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knormb 05-24-2008 11:34 PM

what size outboard?
My Cal 25-2 currently has a 2 cycle 8hp Johnson outboard motor. It's noisy and unreliable, so I'm thinking that the best long term plan would be to replace it (soon) with a 4 cycle Honda/Yamaha/Nissan or whatever.

2 questions:

Should I stay with 8hp or move up to 9.8/9? The weight seems to be the same, would the speed or fuel efficiency be noticeably different?

Is there a significant difference in quality and longevity between the different brands? I only want to to this once, so a difference in price isn't as important as long term satisfaction.


poopdeckpappy 05-24-2008 11:59 PM

I think rather or not you move up, either size in a new 4s would be more fuel efficient than the 2s.

The question is, do you really need or want to spend the extra money,when it's mostly a kicker motor and 4-5 knots is good enough to motor when needed.

I had a 5hp Merc on a 26' that motored quit well if needed ( 4-5 knots ),.

timebandit 05-25-2008 01:49 AM

Go with the 9.9 and get a mouse ear prop.

artbyjody 05-25-2008 02:34 AM

I picked up a 9.9 Mercury outboard for my C-27. It performed really well, was quiet at lower rpms but a bit noisy at full bore. But in the 6 months I used it never an issue. If looking for a deal on a new but not wanting to pay full price - see if you can purchase the display model. Which is what I did - I negotiated $500 off listed price and still got full warranty etc (West Marine Btw). I had tried to get a Honda but dealerships around here were not easy to find...but in the end I was pretty pleased. Would probably do well for you as there is not too much difference between 25-2 and a 27....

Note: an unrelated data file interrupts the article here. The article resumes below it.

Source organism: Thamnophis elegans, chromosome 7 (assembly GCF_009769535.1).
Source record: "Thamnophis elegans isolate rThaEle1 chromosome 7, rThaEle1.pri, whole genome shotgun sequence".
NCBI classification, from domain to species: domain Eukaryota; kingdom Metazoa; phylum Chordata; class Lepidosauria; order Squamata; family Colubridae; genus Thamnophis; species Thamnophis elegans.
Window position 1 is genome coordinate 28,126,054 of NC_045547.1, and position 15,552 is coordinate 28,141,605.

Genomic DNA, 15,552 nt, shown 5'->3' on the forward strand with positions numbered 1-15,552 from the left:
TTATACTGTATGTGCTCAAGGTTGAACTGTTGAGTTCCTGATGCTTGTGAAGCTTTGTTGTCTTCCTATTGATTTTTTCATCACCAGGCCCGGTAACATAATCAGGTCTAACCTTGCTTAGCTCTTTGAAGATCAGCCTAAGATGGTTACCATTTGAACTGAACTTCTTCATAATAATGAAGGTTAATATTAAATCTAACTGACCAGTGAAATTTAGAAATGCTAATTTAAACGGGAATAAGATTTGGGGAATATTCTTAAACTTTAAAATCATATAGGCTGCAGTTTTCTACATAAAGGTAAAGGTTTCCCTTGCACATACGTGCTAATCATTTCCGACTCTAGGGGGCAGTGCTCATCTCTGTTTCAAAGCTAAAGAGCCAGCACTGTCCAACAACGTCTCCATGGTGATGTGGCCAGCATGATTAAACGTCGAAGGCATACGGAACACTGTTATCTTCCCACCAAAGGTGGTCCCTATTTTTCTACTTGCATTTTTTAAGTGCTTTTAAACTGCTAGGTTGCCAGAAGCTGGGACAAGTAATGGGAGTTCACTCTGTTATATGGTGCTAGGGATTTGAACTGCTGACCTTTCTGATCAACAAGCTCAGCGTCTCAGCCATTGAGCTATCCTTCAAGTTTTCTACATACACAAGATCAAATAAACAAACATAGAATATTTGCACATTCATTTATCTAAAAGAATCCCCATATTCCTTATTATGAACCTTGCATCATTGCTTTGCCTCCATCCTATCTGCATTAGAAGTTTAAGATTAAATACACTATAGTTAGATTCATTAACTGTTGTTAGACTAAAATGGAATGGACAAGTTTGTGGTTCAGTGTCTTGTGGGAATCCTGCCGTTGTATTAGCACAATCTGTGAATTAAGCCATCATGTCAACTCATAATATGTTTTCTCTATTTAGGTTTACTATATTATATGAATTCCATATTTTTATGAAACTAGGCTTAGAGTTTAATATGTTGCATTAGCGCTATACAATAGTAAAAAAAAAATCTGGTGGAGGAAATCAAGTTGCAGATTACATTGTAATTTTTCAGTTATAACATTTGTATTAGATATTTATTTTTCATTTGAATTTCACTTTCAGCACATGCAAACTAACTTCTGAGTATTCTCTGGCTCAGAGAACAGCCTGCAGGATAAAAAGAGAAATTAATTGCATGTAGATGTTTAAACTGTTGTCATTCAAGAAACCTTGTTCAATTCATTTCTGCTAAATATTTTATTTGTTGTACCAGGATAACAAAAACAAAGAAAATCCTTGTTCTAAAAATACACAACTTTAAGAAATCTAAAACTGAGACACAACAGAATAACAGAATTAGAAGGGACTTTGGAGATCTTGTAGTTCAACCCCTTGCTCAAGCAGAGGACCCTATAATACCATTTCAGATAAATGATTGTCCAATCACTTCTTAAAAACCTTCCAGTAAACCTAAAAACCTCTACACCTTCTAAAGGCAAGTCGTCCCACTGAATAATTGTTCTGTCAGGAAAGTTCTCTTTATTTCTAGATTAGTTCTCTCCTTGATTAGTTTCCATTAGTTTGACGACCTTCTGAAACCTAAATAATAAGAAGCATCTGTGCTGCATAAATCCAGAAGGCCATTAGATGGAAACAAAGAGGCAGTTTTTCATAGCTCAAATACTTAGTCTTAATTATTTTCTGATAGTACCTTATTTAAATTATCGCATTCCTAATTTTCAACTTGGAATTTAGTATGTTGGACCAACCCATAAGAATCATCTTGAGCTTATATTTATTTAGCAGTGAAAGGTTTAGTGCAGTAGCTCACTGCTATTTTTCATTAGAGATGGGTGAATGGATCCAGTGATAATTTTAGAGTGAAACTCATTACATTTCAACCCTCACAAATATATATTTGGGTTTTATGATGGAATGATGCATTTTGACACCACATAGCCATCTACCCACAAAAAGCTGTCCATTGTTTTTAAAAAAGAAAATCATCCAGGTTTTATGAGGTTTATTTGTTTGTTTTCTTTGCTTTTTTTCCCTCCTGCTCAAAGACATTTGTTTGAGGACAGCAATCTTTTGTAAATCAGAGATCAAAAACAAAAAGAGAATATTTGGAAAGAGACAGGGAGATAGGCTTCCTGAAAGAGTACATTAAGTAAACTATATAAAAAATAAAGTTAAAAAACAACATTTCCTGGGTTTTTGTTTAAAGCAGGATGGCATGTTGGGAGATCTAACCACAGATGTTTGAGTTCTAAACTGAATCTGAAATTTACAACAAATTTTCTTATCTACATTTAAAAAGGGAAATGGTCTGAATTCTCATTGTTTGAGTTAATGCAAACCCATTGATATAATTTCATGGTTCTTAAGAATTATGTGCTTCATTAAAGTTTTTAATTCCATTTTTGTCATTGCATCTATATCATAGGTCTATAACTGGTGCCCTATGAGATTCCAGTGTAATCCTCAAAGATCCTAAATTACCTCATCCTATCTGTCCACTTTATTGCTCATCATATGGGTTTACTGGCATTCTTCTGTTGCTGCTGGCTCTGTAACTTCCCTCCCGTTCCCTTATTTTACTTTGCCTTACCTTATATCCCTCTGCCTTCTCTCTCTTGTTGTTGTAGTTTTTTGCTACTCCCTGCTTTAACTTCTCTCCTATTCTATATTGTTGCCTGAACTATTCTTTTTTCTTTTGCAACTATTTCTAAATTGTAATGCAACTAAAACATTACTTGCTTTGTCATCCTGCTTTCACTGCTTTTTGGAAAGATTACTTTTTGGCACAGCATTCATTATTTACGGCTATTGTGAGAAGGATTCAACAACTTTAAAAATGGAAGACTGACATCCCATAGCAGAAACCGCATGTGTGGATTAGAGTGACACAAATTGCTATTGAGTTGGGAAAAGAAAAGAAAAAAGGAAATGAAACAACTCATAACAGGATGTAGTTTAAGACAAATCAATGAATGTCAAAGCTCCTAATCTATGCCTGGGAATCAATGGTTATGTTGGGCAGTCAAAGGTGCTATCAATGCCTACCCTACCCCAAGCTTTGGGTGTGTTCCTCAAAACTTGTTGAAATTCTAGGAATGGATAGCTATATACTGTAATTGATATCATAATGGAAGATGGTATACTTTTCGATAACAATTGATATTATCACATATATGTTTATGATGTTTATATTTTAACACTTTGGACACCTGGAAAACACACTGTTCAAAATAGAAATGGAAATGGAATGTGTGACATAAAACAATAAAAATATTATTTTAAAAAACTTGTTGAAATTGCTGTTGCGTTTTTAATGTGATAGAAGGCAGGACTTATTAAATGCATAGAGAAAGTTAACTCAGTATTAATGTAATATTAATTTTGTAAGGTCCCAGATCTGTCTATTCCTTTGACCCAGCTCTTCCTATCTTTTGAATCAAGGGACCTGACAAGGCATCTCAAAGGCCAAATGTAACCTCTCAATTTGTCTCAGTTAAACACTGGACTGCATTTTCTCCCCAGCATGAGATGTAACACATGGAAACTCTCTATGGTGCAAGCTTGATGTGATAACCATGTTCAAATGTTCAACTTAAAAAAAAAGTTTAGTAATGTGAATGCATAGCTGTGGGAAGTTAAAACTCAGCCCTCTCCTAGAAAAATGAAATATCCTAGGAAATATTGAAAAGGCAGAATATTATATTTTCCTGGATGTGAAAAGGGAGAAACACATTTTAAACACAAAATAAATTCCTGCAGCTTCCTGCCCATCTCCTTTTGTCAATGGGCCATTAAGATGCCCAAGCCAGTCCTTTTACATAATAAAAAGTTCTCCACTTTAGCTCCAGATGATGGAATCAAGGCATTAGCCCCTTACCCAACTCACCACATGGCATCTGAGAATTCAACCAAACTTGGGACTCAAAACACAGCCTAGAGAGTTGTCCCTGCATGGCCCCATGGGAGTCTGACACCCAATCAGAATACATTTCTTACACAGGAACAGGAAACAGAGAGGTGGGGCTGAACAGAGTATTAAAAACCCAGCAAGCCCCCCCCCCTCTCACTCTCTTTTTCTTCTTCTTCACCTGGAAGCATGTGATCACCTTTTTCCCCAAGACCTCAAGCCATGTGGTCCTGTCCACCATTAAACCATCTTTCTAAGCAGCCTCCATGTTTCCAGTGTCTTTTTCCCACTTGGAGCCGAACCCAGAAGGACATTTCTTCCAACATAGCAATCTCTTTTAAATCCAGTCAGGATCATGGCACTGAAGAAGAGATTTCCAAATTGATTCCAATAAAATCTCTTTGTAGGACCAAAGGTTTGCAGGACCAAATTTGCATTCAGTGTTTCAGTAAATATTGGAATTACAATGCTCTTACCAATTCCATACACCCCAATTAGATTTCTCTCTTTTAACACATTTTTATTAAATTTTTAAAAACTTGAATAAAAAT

ReefMagnet 05-25-2008 04:48 AM

If, like me, you use your motor to get you home on schedule when the wind dies or is coming in on the nose, I would say go for the 9.9.

I've got a 4 stroke Yamaha 9.9 High Thrust on my 25 footer (about 2200kg). I purchased it second hand (one half of an ex catamaran setup) and have been really happy with it. At the time I was tossing up between the Tohatsu (Nissan), Honda and Yamaha and was actually just about to plonk the money down on a new Yammie when I came across this not too old used one. It replaced an 8 hp two stroke mariner.

A bit of Internet research made me favour the Yamaha High Thrust as it has both a good reputation and is designed especially for displacement speeds - even down to the extra reduction in the gearbox. The Honda has a high thrust prop option, but the gearbox is the same as the standard model. One thing I liked with the Honda is that it retains the pull starter whereas if you get a flat battery with the Yamaha, you have to remove screws to get a rope on the flywheel pulley to start it by hand. The Tohatsus are well priced and light weight but I know of people that have had some issues with corrosion of some mild steel components on them in moored / docked situations